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Spatial ecological genomics of free-ranging great tits

Project Title: Spatial ecological genomics of free-ranging great tits

Organisation: Oxford University
Applicants: Professor Ben Sheldon, Dr Gil McVean and Dr Colin Garroway
Project Duration: 30 September 2013 – 31 December 2013
NERC Reference: NE/K01126X/1

Summary of proposed research: The genomics revolution now provides researchers with vast amounts of raw data about the genetic architecture of organisms. This information is fuelling numerous advances, particularly in medicine and evolutionary biology, by identifying genes and their function and by elucidating gene structures and their evolution. The size and scope of genomic data sets require specialised expertise to analyse. Indeed, due to the complexity and volume of genomics data, the new quantitative discipline of bionformatics has arisen to deal with the analytical challenges involved with asking questions of the data. Until very recent years, genomic data was only available for model organisms; however, due to technological advances, this is quickly changing and the potential power of genomic data to refine our understanding of questions once that to be outside the scope of genomics is now well recognised and it is clear that cross-disciplinary enterprise is needed. DNA sequencing is no longer the primary factor limiting genomic analyses outside of the more traditional genomic disciplines; rather the transfer of genomic expertise across disciplines is.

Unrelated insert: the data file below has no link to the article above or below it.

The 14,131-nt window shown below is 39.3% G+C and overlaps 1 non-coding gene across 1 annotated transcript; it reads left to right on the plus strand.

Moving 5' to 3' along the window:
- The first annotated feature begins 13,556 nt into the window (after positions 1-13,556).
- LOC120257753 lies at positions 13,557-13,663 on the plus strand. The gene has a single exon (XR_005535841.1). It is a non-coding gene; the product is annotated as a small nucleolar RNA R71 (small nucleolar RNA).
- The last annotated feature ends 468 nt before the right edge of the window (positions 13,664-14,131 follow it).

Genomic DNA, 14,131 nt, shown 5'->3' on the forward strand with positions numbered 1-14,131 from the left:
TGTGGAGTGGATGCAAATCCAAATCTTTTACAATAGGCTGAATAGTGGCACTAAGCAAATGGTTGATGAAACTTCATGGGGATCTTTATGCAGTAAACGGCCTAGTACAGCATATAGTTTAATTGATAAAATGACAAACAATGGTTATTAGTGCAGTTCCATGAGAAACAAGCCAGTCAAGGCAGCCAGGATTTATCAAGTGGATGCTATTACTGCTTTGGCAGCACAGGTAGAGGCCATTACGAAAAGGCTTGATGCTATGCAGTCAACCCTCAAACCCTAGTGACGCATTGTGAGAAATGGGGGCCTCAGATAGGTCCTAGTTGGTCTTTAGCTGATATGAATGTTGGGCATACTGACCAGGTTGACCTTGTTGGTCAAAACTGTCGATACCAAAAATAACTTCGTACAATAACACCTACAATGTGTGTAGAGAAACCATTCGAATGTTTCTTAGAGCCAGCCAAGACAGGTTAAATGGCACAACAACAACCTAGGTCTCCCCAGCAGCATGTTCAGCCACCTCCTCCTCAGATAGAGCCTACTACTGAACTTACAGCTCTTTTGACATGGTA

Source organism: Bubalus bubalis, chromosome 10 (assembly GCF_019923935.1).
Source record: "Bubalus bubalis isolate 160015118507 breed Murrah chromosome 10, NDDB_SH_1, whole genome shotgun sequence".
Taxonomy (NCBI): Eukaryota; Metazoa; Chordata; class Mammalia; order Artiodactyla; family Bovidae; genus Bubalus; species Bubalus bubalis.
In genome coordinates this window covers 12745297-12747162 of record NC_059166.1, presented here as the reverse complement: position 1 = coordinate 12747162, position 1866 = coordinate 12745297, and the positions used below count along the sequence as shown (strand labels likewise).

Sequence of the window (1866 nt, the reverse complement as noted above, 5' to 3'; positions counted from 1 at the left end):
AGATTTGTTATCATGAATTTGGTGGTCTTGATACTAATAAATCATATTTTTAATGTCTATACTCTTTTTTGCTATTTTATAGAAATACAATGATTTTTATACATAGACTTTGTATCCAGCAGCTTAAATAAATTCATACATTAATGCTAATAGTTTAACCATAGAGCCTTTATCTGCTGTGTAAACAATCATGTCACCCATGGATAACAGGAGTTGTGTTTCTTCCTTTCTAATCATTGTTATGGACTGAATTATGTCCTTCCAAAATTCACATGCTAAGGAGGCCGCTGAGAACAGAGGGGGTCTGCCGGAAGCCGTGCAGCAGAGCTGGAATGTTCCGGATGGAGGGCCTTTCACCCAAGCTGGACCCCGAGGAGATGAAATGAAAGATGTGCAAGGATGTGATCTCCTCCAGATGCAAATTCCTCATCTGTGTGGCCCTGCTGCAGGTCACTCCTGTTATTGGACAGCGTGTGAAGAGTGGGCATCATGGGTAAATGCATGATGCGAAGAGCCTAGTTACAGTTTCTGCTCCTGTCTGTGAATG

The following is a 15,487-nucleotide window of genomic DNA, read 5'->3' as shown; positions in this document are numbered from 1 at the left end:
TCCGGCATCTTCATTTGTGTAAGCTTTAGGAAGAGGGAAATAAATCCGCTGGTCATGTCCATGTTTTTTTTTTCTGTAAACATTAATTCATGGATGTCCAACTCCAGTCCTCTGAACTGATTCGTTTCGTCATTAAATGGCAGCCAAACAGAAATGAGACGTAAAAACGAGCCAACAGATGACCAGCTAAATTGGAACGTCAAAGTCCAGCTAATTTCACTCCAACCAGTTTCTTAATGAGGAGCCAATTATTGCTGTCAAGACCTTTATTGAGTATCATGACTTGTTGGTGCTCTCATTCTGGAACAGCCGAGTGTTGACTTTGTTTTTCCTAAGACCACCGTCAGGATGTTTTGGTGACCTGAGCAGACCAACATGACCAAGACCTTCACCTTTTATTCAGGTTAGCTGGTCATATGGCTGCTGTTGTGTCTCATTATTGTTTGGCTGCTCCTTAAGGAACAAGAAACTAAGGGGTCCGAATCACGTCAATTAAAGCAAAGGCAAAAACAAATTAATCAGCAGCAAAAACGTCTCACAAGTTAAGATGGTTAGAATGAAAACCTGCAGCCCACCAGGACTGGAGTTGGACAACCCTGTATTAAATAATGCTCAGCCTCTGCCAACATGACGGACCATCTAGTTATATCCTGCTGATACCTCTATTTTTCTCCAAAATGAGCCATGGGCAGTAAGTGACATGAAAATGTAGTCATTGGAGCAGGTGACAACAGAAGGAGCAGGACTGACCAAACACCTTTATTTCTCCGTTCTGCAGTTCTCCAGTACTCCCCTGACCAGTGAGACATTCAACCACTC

Within light of the need for cross-disciplinary expertise we propose to use bioinformatic approaches to answers question about the population genetic structure of a free-ranging population of great tits. Particularly, we are interested in understanding how populations respond to intensity of pollution in terms of the potential for adaptation and its impact on population dynamics. Great tits have been shown to respond to environmental selection at very fine spatial scales; however, we know very little about how human activities affect the potential for natural populations to evolve, if indeed they can evolve at all. Pollution levels may also affect population structure if they create unsuitable habitat for great tits. Human density is often associated with increased pollution levels and great tits are common city birds. lf low pollution sites are net producers of individuals and high pollution sites net recipients of immigrants then despite the on-going appearance of stable populations in cities high pollution areas may more accurately be intrinsically unsustainable populations supplemented by individuals from high quality habitat.

To identify regions of the genome that are under selection and describe high resolution population structure requires high density genomic data, only recently available for non-model species and the expertise to appropriately analyse these data. The specialist nature of this expertise requires close collaboration with bioinformaticians if these valuable approaches are to be integrated with ecology and evolution. The four months post here will fund an exchange by a postdoctoral fellow to be hosted within one of the leading bioinformatics research groups in the world. By doing so we hope to begin to bridge the challenges associated with integrating ecology and genomics and initiate a long term collaboration that will continue into the future.